Online retailer Zappos is known for its zany, zealous corporate culture. But one stunt seems to bridge the gap from "culture" to "cult": For CEO Tony Hsieh's 40th birthday party, his inner circle of friends—apparently calling themselves "Zapponians"—all got the same tattoo.

The story of the tattoo party opens a long feature in the Las Vegas Sun profiling Hsieh's revitalization of downtown Las Vegas:

They call themselves Zapponians, a close-knit group connected to Hsieh, CEO of Zappos and the bold leader of a major transformation of downtown Las Vegas. Friends, co-workers and colleagues, they're all here for a show of allegiance to tony and the group before his 40th birthday party.

On the afternoon before Hsieh's 40th birthday party, the group received small, circular tattoos on their fingers, feet, hips, elbows or lips. The marks represent pixels, the digital dots that form the resolution of a computer screen.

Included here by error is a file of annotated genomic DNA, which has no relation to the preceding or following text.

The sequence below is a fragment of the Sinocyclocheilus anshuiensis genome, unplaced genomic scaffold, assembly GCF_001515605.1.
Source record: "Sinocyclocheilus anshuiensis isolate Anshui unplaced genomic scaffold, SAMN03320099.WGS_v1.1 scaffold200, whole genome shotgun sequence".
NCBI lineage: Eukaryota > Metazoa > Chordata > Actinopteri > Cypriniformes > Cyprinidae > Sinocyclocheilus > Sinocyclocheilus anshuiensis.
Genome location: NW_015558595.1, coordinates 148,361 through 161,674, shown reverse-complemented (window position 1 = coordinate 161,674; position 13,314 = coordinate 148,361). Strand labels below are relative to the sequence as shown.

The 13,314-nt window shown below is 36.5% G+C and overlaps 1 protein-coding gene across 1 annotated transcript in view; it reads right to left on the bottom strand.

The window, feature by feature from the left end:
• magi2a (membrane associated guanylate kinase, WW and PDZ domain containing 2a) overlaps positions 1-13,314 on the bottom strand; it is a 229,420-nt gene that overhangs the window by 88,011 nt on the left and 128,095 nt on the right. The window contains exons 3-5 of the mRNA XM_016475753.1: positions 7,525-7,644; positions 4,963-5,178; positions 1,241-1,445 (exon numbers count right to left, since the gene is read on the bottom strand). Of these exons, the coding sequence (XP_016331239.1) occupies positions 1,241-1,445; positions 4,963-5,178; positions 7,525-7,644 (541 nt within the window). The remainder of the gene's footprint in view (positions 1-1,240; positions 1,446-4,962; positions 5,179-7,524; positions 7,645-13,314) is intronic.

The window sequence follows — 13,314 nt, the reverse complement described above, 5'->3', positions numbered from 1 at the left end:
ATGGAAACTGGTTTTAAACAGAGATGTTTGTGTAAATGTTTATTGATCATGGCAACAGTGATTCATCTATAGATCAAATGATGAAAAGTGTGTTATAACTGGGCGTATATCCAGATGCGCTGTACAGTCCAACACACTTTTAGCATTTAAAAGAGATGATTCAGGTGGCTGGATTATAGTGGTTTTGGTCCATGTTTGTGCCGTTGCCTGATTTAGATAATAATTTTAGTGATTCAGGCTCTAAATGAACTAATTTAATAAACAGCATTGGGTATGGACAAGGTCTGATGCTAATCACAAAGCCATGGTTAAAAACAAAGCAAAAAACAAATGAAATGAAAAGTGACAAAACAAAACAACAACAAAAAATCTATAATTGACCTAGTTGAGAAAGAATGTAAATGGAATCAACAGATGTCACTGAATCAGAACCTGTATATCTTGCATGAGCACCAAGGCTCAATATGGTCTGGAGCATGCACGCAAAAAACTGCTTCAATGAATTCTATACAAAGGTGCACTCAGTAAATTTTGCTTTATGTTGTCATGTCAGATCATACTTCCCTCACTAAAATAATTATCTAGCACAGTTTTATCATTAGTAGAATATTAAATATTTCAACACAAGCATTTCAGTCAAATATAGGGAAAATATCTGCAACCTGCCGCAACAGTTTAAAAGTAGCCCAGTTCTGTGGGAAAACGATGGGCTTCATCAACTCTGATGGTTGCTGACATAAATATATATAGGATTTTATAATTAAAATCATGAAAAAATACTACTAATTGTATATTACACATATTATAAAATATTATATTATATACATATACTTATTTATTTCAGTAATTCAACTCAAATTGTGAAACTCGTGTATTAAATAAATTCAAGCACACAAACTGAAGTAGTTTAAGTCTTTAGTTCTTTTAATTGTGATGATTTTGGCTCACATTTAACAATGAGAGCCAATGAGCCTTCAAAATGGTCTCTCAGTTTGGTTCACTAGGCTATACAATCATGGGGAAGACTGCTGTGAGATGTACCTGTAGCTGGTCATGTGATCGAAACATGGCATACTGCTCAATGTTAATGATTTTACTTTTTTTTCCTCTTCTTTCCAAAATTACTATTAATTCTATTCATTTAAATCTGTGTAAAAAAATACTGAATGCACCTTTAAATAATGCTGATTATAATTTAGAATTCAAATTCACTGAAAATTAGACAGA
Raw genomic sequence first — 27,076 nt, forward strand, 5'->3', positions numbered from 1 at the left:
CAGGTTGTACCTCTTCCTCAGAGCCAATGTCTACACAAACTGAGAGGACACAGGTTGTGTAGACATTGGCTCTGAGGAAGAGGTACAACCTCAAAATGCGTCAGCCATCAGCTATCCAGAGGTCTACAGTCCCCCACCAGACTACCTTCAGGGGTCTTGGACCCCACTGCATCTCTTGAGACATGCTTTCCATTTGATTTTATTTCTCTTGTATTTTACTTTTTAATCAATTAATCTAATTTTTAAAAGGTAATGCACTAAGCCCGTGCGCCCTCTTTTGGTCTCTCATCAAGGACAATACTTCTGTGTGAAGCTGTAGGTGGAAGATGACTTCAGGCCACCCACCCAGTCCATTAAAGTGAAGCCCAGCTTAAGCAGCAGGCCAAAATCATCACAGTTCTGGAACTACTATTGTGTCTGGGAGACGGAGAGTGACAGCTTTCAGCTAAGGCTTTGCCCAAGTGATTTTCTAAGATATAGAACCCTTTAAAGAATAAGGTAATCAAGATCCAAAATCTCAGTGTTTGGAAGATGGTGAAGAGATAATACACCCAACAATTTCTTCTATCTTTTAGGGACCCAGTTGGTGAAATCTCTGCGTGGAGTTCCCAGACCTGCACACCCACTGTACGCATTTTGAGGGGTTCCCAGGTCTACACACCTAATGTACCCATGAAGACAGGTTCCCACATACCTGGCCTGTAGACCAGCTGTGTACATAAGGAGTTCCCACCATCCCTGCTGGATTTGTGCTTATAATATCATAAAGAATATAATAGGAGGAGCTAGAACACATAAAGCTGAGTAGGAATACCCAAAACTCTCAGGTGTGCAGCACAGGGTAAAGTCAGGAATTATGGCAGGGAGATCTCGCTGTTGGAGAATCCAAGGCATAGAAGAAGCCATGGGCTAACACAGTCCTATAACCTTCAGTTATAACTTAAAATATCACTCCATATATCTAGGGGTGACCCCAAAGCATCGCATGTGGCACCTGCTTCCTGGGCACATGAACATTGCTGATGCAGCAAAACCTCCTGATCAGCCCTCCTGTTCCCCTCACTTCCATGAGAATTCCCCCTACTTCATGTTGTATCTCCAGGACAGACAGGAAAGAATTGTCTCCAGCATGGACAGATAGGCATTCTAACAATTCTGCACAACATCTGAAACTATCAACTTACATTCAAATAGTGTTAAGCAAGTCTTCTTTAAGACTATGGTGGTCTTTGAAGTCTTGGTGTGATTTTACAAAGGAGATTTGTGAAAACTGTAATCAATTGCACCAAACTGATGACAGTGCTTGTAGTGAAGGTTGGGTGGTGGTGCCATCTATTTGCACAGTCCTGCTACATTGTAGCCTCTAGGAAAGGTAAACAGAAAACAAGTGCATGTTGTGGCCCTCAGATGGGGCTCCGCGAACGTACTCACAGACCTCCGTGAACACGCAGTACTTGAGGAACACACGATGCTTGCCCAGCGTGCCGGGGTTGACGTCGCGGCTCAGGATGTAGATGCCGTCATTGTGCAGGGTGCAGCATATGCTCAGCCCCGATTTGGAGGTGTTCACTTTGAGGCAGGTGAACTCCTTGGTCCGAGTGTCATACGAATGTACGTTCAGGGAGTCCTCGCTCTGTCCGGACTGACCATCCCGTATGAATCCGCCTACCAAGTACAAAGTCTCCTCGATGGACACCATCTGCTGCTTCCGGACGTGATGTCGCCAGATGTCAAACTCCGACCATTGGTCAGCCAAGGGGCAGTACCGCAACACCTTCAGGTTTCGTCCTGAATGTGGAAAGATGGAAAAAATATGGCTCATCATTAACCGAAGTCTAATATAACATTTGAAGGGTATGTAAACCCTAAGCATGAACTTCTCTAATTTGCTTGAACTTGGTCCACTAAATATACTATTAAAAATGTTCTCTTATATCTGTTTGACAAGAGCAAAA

"What are we doing? Getting tattoos to go to a party," said Steve "Steve-O" Moroney, Hsieh's 40-something personal driver who has tattoos running up both arms. "How epic is that, right? What do you do? You get a tattoo."

A blonde woman got a black pixel tatted next to a black heart on her forearm: "I hope you have a very happy birthday, Tony, because we're doing this all for you," she told the camera.

After my trip to visit the Downtown Project earlier this year, I mentioned that the society which has sprung up around Hsieh's initiatives "can feel cultish." In fact, I'm actually quoted in the Sun story, saying that the co's culture isn't very welcoming to outsiders. But other quotes in the article are a little more troubling, with references to "drinking the Kool-Aid" and "kissing the ring" when it comes to ingratiating one's self with the Zappos or Downtown Project groups. Now a leader and his followers all bearing the same "mark"?

Perhaps the most telling quote—and one of the only non-anonymous ones—comes from auto repairman Hassan "Gino" Massoumi, whose shop went out of business when the building was purchased by the Downtown Project: "It's like a religion you can't stop." [Las Vegas Sun]